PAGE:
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ROGER OF WENDOVER Flowers of history. The history of England from the descent of the saxons to A.D. 1235. vol.1


Sir John Froissart's Chronicles of England, France, Spain and the Ajoining Countries from the latter part of the reign of Edward II to the coronation of Henry IV in 12 volumes 

Chronicles of Enguerrand De Monstrelet (Sir John Froissart's Chronicles continuation) in 13 volumes 

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Flowers of history. The history of England from the descent of the saxons to A.D. 1235. vol.1
page 167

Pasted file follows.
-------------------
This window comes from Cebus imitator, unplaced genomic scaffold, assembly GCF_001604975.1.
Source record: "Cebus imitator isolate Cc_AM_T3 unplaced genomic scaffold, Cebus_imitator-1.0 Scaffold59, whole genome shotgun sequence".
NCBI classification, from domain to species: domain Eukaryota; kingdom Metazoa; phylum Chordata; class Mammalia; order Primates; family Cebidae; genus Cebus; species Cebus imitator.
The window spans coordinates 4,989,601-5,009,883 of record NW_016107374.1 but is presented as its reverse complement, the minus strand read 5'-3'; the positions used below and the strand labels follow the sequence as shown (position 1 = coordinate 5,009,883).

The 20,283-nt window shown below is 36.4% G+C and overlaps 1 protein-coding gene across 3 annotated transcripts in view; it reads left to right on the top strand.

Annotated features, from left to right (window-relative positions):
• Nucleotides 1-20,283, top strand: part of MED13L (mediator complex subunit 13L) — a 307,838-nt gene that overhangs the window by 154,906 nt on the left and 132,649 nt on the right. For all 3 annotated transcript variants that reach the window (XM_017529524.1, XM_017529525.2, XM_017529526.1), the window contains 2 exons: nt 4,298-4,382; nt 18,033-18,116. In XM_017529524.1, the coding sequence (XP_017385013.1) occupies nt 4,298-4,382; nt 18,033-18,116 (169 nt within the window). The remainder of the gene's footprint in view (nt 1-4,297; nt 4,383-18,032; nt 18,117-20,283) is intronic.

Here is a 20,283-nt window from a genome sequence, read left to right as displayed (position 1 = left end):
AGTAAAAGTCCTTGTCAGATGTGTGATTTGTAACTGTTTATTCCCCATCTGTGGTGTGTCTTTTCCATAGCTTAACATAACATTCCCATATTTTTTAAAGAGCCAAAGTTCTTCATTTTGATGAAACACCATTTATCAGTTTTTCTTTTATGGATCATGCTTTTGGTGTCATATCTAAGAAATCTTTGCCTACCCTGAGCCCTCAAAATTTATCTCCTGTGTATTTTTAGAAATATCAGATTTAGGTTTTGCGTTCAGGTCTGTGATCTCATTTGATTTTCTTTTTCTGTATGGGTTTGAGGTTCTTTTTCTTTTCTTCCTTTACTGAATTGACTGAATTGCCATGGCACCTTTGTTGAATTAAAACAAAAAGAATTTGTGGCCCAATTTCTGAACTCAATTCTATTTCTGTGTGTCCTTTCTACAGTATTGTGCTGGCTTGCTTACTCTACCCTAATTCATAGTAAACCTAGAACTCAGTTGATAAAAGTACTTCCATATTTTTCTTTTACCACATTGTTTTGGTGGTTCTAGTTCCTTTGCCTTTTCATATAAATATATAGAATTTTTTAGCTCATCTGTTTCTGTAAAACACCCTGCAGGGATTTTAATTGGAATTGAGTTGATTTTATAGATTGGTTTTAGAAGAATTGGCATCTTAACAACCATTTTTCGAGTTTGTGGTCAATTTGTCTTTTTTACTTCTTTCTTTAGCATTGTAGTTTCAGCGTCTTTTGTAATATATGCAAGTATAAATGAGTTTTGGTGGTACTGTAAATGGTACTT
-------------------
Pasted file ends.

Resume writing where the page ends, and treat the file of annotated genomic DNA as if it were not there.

seventh year from his passion, the three hundred and fortyfourth from the arrival of the Angles in Britain, in the first indiction, oh the 1st of August. How king Offa, on his way to Rome, purchased afieldfor strangers. After these things the king summoned a council of that province, and consulted with archbishop Humbert, and his suffragans, and all the primates, about collecting a convent of monks and privileging a monastery in the place where he had found the relics of the proto-martyr of his kingdom, and which had been consecrated by his blood. They all were pleased with the king's design, and he approved of the counsel of the bishops, that the martyr should be canonized, and the monastery to be built in honour of him should be privileged with the authority of the Eoman pontiff ; and that all these things might have a more worthy effect, they gave their counsel that the king should either send envoys, or in his own person treat with the court of Rome about them. Acquiescing in their advice, the king undertook the laborious journey, to the end that as the blessed Alban had the glory of being the proto-martyr of the English, so his monastery might surpass in possessions and privileges all others in his kingdom. The king therefore took ship, and landing at the destined port in Flanders, he turned aside to lodge at a certain town named Monasteriolum [Monistrol], where, to his great surprise, he found no fodder for his horses, although he saw meadows in abundance. On his inquiring whose those meadows were, he was told that they had several owners. The king thereupon gave orders that they should all come before him, that they might be admonished to sell their meadows; those who heard it answered with no small indignation that the owners of the meadows abounded sufficiently in temporal things. When at length these nobles were brought into the king's presence, he treated with them for the sale of the meadows, and on their telling him that they had abundance of wealth, " You have not so much," replied the king, " but that you may yet have more. W e will purchase your meadows, not at their worth, but at your own price ; nor will we make any difficulty, even though you make no abatement." On hearing this, avarice prevailed with them, and they received from the king for

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